It’s always nice to get photos of the guests laughing. Usually, the person conducting the ceremony will begin and end by saying something funny to lighten the mood, so always be ready for those moments. 

  Some photos just look better in black and white, it seems to bring out the emotion. 

  The reason for this is because you are not distracted by the colours and it helps you to focus on the moment. 

  Focal Length: 38mm 

  Aperture: f/3.5 

  Shutter speed: 1/400 sec 

  ISO: 400 












  You can see at this moment the sun is quite bright on the Bride. By stepping back and taking a bigger shot it looks really nice. If it was closer at this moment you would see that the Bride is squinting her eyes and she has shadows on her eyes from the sun. But, being further away it isn’t so obvious. Luckily, for the majority of this ceremony they had been advised beforehand to not to face the sun when possible, and they didn’t, but sometimes it is hard to avoid doing it. 

  Focal Length: 17mm 

  Aperture: f/4.5 

  Shutter speed: 1/400 sec 

  ISO: 200 









  Always try to step back and take a big shot of the area, especially if there’s nice scenery. It is always good to have a mixture of close-up and far away shots. The best time to do a shot like this is usually when they are praying or preaching, the rest of the time you want to be close by the Bride & Groom so you don’t miss any special moments. 

  Focal Length: 24mm 

  Aperture: f/2.8 

  Shutter speed: 1/1600 sec 

  ISO: 100 













  This shot was taken indoors. Two flashes (on stands) were used behind the photographer, one to the right of the table and one to the left, ​always pointing up​. 

  The light looks really nice and even. 

  Remember, you can always say ​ “Please, wait one minute for me to set up my lights”. 

  The couple will understand and want you to get a nice shot so they won’t mind waiting. Almost all weddings do the signing indoors and at the same location as the ceremony is taking place, so you should have your lights set up already and then you just need to move them into position, which is really quick to do. 

  Focal Length: 32mm 

  Aperture: f/3.5 

  Shutter speed: 1/250 sec 

  ISO: 800 












  On this day it was raining outside so the confetti-throwing took place indoors. Four flashes were set up, one in each corner of the large room, and it turned out really nice. Again, just asked the couple to wait until you set up the lights. They will understand and be happy to wait. ​The flashes are always pointing up​ to bounce the light off the ceiling. This produces the most even light. 

  It may not happen that you need to shoot the confetti-throwing indoors, but this is just an example to show you what is possible, so that you can be prepared.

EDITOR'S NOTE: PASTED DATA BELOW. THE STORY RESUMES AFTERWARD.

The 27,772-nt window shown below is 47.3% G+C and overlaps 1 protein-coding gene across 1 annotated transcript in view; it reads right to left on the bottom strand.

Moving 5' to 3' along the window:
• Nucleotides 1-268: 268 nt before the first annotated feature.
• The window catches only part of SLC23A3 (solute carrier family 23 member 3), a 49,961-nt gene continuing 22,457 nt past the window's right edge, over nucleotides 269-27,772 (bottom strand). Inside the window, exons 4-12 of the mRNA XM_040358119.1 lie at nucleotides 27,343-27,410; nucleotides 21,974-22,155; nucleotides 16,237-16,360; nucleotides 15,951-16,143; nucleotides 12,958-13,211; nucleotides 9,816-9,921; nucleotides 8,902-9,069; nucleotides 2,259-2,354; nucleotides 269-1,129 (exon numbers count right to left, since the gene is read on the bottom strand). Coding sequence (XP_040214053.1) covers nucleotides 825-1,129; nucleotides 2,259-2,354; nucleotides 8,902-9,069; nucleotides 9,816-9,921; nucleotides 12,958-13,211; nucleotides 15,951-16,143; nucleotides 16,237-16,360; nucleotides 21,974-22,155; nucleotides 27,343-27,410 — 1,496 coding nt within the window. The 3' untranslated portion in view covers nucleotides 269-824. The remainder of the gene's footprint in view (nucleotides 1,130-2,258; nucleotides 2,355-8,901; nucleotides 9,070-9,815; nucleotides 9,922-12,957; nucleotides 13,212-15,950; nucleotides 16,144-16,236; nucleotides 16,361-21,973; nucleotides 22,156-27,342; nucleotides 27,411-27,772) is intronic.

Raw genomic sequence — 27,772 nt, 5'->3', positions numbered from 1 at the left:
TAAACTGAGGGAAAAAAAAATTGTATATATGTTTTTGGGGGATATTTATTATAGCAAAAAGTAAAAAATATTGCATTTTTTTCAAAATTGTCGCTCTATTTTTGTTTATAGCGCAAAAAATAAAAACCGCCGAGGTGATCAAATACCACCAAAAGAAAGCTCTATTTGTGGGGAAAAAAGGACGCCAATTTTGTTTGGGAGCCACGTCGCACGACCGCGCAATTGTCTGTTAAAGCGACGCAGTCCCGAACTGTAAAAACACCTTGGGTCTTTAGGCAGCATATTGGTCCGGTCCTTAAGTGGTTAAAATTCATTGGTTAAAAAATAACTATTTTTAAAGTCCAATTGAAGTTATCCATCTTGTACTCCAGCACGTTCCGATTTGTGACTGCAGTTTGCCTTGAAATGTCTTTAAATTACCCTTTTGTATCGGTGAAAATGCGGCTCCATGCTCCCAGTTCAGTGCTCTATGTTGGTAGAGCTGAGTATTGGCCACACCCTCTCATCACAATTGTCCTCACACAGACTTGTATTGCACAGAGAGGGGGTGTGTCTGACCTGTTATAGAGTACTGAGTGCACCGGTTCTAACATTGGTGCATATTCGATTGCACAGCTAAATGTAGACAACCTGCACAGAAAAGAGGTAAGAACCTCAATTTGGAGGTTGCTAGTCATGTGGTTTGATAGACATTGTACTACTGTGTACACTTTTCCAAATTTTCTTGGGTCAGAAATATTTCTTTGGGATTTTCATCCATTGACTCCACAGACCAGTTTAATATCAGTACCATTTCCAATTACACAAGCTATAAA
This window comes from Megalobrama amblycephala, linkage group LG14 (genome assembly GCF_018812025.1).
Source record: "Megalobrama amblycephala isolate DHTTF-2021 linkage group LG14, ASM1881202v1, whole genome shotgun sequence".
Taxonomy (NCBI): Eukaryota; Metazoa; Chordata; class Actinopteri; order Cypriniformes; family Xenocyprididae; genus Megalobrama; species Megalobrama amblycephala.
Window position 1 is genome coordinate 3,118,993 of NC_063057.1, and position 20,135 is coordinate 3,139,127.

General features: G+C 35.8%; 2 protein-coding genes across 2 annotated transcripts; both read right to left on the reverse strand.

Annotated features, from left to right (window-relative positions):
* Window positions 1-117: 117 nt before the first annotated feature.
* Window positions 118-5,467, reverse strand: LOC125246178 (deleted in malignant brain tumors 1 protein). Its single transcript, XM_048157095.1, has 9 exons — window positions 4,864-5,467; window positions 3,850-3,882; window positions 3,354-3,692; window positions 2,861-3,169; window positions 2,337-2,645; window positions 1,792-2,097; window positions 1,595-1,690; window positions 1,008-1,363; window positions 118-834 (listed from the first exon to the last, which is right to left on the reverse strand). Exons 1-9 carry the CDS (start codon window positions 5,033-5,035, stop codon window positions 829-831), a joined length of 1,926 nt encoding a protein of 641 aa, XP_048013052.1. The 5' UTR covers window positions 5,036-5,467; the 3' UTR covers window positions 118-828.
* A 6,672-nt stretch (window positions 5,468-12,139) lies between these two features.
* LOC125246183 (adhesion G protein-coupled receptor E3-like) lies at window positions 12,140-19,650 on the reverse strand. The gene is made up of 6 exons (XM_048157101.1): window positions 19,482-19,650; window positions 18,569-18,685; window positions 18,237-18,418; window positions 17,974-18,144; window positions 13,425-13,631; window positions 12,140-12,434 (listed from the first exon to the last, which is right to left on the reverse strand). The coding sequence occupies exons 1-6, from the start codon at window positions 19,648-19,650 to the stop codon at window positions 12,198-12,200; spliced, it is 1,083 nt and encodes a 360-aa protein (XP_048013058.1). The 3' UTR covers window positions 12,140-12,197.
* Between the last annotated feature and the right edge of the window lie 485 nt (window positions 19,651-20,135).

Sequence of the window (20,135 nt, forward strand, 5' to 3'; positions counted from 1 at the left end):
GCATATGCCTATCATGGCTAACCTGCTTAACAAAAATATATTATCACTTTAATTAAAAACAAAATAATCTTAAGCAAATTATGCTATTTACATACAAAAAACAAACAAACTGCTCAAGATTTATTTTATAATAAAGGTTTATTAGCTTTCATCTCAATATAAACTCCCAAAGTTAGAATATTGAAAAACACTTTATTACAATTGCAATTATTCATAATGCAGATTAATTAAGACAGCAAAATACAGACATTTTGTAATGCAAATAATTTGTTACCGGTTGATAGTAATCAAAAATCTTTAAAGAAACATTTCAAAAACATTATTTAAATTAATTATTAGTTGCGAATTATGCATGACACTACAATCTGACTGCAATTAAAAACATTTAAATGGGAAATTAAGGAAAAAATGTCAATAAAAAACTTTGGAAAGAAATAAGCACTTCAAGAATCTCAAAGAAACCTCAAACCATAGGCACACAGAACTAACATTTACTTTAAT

Focal Length: 50mm 

  Aperture: f/1.4 

  Shutter speed: 1/320 sec 

  ISO: 1600 











  This was outdoors. It was arranged for the confetti throwing to happen so that they were walking with the sun behind them and not towards it. And, you can see how nice and even the light is because this side of them is in the shade; no shadows or harsh light to deal with. 

  Focal Length: 50mm 

  Aperture: f/2.8 

  Shutter speed: 1/400 sec 

  ISO: 400 


  Lesson summary 

  If the ceremony is outside, make sure that before the ceremony begins to at least mention to the Groom, and the person conducting the ceremony as to where you would recommend for the Bride & Groom to stand so they are not facing into the sun. 

  If you are shooting indoors always request that you have enough time to set up and test your lights before the ceremony begins. Testing the lights in the ceremony area would ideally be done at the beginning of the day, but that’s not always possible if the locations are far apart. How long you will need for testing your lights will depend on the set up you are using and how familiar you are with doing it. But, 10-15 minutes should be enough. 

  When you are photographing a wedding ceremony you must always keep in mind what is going to happen next so that you don’t miss anything. 

  Remember, at this point of the day, it is your job to capture what is happening; shooting documentary-style should be your aim. You must never be in the way and you must be subtle in your approach; move around the area slowly and quietly. 

  As always, try to get a good variety of shots from various angles. And, although your focus is primarily on the Bride & Groom, be sure to get nice photos of the guests. 

  And lastly, take some tissues in case you get emotional during the ceremony :) 

  Congratulations! You have completed this lesson.